Having Inferior Vena Cava (IVC) Filter Placement
An inferior vena cava (IVC) filter is a small device that can stop blood clots from going up into the lungs. The inferior vena cava is a large vein in the middle of your body. Blood returns to the lungs from the legs and lower body through the IVC. The device is put in during a short surgery. An IVC is considered for people at risk for deep vein blood clots in the lower body. These can break off and flow to the lungs causing a pulmonary embolism, which can be life threatening.
What to tell your healthcare provider
Tell your healthcare provider about all the medicines you take. This includes over-the-counter medicines such as aspirin. Before the procedure, make sure to tell the medical team if you:
Have had any recent changes in your health, such as a fever
Are pregnant or could be
Have ever had a problem with anesthesia
Tests before your procedure
You may need some tests before the procedure. These are to look at your health. Your doctor can tell you more if you need tests.
Getting ready for your procedure
Talk with your healthcare provider about the type of IVC filter that you will have. Some filters can be taken out when your risk of DVT is lower. Others are meant to be permanent.
Talk with your healthcare provider about how to get ready for your procedure. You may need to stop taking some medicines ahead of time, such as blood thinners. If you smoke, you’ll need to stop before your procedure. Talk with your healthcare provider if you need help to stop smoking. Don't eat or drink after midnight the night before your procedure. Arrange to have someone available to drive you home after your procedure.
On the day of your procedure
Talk with your healthcare provider about what to expect during your procedure. It usually takes about an hour. The procedure is done by an interventional radiologist and a team of specialized nurses. A typical procedure may go like this:
An IV will be put in your arm or hand before the procedure starts. You’ll be given sedation through the IV line. This will make you relaxed and sleepy during procedure.
Hair in the area of your procedure may be removed. The area may be numbed with a local anesthesia.
Your doctor will make a small incision in this region to access a major vein leading to the IVC.
A long thin tube (catheter) will be inserted into this vein.
Your doctor will use continuous X-rays (fluoroscopy) and move the tube up into the IVC. Contrast material may be sent through the catheter to help show the IVC clearly on the X-rays.
Your doctor will release the filter into the IVC. Here the filter will expand and attach itself to the walls of your IVC.
Your doctor will remove the catheter.
Your doctor will close the incision on your neck or groin and bandage it.
After your procedure
After the procedure, you will spend several hours in a recovery room. You may be sleepy and confused when you wake up. Your healthcare team will watch your vital signs, such as your heart rate and breathing. You’ll be given pain medicine if you need it. You may have a headache or nausea, but these should go away quickly.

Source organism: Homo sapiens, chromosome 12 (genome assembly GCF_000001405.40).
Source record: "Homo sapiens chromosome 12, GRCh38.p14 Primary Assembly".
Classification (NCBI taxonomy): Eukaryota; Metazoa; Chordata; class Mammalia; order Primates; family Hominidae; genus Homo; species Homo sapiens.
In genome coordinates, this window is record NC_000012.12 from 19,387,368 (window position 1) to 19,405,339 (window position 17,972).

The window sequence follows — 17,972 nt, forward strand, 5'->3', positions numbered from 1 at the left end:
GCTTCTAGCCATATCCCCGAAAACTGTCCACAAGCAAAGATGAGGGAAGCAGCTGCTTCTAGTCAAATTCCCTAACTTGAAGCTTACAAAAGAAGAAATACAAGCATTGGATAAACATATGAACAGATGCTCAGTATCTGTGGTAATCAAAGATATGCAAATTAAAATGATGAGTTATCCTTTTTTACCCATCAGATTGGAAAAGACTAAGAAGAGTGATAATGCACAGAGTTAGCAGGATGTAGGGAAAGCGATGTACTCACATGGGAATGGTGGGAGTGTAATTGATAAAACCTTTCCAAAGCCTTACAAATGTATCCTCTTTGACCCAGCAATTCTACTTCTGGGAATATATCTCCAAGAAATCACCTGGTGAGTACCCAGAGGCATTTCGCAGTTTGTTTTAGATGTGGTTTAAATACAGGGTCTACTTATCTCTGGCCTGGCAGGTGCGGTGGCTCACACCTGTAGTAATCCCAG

You may be able to go home the same day. Your healthcare provider will tell you more about what to expect. When you are ready to go home, you will need to have a family member or friend drive you.
Recovering at home
Follow all of your healthcare provider’s instructions. This includes any advice about medicines, exercise, and wound care. You may have some pain after the procedure. You may notice a bruise where the catheter was inserted. You can take over-the-counter pain medicines if you need to. Get some rest and don't do any strenuous exercise for at least 24 hours.
Make sure to keep all of your follow-up appointments. You will need continued monitoring after your treatment. You may need follow-up imaging tests to make sure your filter is still in the correct place. If you have the type of IVC filter that can be removed, you may have a similar procedure in the future to remove the device. This may be done after your risk of DVT has gone down. In some cases a removable filter is left in place. This may happen if scar tissue grows around the filter and it can't be removed.
When to call your healthcare provider
Call your healthcare provider right away if you have any of these:
Coldness or numbness in one of your limbs
Bleeding at the site that doesn’t stop with pressure
Swelling or pain at the incision site that gets worse
Fluid leaking from the incision site
Redness or warmth at the incision site
Shortness of breath or trouble breathing
Headache or nausea that doesn’t go away
March 16, 2018
Fedullo PF. Placement of inferior vena cava filters and their complications. UpToDate., Kahn SR, Lim W, Dunn AS, et al; American College of Chest Physicians. Prevention of VTE in nonsurgical patients: antithrombotic therapy and prevention of thrombosis, 9th ed. Chest. 2012;14(2 Suppl):e195s-e226s., Wehrenberg-Klee E, Stavropoulos SW. Inferior vena cava filters for primary prophylaxis: when are they indicated? Semin Intervent Radiol. 2012;29(1):29-35.
Hanrahan, John, MD,Sudheendra, Deepak, MD